The Chief
September 13, 2002

No One Smiling Over Arbitration Award for PBA

24-Month Pact With 11.5% Raise Has Mayor Steamed

By Richard Steier

Based on their reactions to an arbitration panel’s award granting the Patrolmen’s Benevolent Association 10-percent raises plus another 1.5 percent to address salary-related issues in a 24-month contract, it might be concluded that PBA President Patrick J. Lynch “won” the battle and Mayor Bloomberg suffered a stinging defeat.

The Mayor, who previously had taken the unusual step of disclosing the details of a tentative award by the three-member panel before it was finalized, shelved his usually bland public persona to question Mr. Lynch’s judgment after the revised award was disclosed.

‘Cops are POed’

Mr. Lynch, notwithstanding the fact that the award fell far short of the break through deal he had sought from the arbitrators, declared that it had broken the pattern of the contract negotiated by other uniformed union leaders and featured no givebacks.

But someone involved in the negotiations suggested neither side accomplished what it wanted to. “They’ve gotten a clearly pattern-breaking settlement that doesn’t make any body happy,” he said. “It’s going to cause the city trouble elsewhere and the cops are unbelievably p---ed off.”

The “trouble elsewhere” remark alluded to the fact that the award makes it virtually certain that the Uniformed Firefighters’ Association will be able to get similar terms under a 24-month deal, and it may also have that effect for the unions representing NYPD Sergeants and Detectives.

Added Tours Scrapped

The final award from the Public Employment Relations Board panel – which was approved by arbitration chairman Dana Eischen and PBA designee Ronald Dunn but not signed by city representative Gary Dellaverson – scrapped one earlier element that produced an outcry from rank-and-file cops once news of it leaked last month.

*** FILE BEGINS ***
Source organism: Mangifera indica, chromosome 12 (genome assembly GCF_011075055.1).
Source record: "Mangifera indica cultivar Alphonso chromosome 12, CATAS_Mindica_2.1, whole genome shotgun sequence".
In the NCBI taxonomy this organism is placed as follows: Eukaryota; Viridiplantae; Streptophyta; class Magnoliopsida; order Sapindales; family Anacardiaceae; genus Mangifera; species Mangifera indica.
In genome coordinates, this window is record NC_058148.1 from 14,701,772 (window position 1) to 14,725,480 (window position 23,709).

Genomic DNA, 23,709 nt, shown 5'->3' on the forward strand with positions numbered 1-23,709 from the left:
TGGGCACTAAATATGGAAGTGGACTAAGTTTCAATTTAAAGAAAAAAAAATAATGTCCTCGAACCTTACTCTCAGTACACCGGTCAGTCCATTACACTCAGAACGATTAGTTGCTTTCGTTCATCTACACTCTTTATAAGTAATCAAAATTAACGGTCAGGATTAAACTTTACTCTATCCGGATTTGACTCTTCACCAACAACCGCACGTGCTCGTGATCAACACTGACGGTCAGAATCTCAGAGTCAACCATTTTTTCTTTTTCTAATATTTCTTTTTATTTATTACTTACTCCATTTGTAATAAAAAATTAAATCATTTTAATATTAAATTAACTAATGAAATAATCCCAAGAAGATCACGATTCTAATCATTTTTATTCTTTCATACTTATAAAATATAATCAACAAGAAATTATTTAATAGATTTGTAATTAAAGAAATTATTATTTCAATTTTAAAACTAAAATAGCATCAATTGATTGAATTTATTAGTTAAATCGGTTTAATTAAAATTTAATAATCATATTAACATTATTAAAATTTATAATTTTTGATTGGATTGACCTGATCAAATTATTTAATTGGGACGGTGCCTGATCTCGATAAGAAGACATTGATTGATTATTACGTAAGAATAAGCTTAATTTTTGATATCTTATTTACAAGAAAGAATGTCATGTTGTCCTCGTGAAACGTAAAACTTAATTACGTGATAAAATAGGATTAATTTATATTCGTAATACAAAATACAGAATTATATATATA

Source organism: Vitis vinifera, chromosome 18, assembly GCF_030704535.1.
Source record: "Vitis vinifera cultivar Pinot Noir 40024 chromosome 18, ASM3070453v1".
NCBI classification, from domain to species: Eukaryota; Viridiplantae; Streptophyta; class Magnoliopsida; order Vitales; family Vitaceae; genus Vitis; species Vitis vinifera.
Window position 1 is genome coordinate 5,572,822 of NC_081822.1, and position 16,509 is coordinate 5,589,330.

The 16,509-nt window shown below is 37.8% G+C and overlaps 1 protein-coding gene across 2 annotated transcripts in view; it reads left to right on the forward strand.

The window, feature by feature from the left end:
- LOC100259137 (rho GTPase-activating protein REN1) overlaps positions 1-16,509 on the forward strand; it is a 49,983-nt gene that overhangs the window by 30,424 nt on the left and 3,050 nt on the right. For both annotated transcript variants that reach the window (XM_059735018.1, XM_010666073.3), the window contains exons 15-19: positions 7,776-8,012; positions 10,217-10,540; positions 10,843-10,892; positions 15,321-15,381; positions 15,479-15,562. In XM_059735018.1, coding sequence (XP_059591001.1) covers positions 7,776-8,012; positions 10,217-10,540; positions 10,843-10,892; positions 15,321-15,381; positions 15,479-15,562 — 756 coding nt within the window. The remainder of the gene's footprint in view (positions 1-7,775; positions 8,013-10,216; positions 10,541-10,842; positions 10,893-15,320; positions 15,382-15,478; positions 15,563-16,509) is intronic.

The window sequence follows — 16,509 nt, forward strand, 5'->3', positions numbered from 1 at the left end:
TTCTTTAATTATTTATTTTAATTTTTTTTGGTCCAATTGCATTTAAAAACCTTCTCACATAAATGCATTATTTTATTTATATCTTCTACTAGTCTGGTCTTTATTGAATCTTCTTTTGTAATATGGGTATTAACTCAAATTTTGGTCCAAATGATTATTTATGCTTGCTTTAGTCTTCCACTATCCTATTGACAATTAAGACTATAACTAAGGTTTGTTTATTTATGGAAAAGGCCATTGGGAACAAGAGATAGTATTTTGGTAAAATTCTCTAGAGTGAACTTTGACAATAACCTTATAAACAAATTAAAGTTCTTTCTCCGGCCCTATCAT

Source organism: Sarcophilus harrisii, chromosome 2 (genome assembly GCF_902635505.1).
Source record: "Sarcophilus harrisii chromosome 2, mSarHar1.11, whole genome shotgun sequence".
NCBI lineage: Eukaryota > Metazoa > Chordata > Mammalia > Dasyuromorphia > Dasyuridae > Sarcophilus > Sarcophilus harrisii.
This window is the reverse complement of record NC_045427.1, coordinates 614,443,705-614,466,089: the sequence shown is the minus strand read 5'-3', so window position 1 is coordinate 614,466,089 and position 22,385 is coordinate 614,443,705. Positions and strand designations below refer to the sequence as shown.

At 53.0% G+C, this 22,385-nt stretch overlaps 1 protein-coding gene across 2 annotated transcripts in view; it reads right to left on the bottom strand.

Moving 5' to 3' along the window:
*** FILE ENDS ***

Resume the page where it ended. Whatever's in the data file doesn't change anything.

Under the earlier award, Police Officers would have received an additional pay raise of 4.5 percent in return for working 10 extra tours each year, even as their shifts were shortened by 20 minutes. One percent of the saving from their greater availability – which would have reduced the NYPD’s hiring needs by at least 1,000 officers – would have covered part of the cost of the second five-percent raise within a 24-month period that members of the Uniformed Forces Coalition got only by agreeing to a 30-month contract over a year ago.

In yielding to the wishes of PBA officials and taking the extra tours out of the award, the arbitrators reduced the potential pay raise by 3.5 percent, but essentially gave the cops an additional one-percent raise in the contract’s second year.

The Sept. 11 Factor

Under PERB’s rules, no contract award can exceed 24 months unless both sides consent. Once the PBA made clear its unhappiness with additional tours for its members, the arbitrators were left with the choice of either reducing the second-year wage hike to 4 percent to even out the cost of the award with that of the UFC contract, enraging the cops, or keeping the hike intact, creating problems for the cash-strapped city administration.

“The arbitrators must have realized,” one veteran of city government said, “that for the cops to get less than the other uniformed guys for 24 months would really seem inequitable after Sept. 11.”

This official speculated that Mr. Bloomberg’s testiness about the revised award owed more to his view of the workplace than to the problems it posed for both the city budget and still-unresolved bargaining with three other uniformed unions.

“Won’t’ Put in the Time’

“It may have truly ticked him off from his businessman’s perspective that [cops] want more money but they don’t want to do more work for it,” this official said.

But when Mr. Bloomberg declared at City Hall Sept. 4, “The PBA is going to get to the penny what Rudolph Giuliani offered them well over a year ago,” he was stretching the truth along the same lines that the UFC had stretched its contract’s length by six months to get the full 5-percent raise in the second year of that deal.

The 1.5-percent “unit bargaining” money under the PBA deal is payable retroactive to July 31, the last day of the contract. This means that Police Officers would have this money kick in three months earlier than other uniformed employees covered by the UFC deal, under which that payment took effect at the start of the 28th month of the 30-month contract. That carries an added cost to the city of slightly more than $7 million.

Added Liability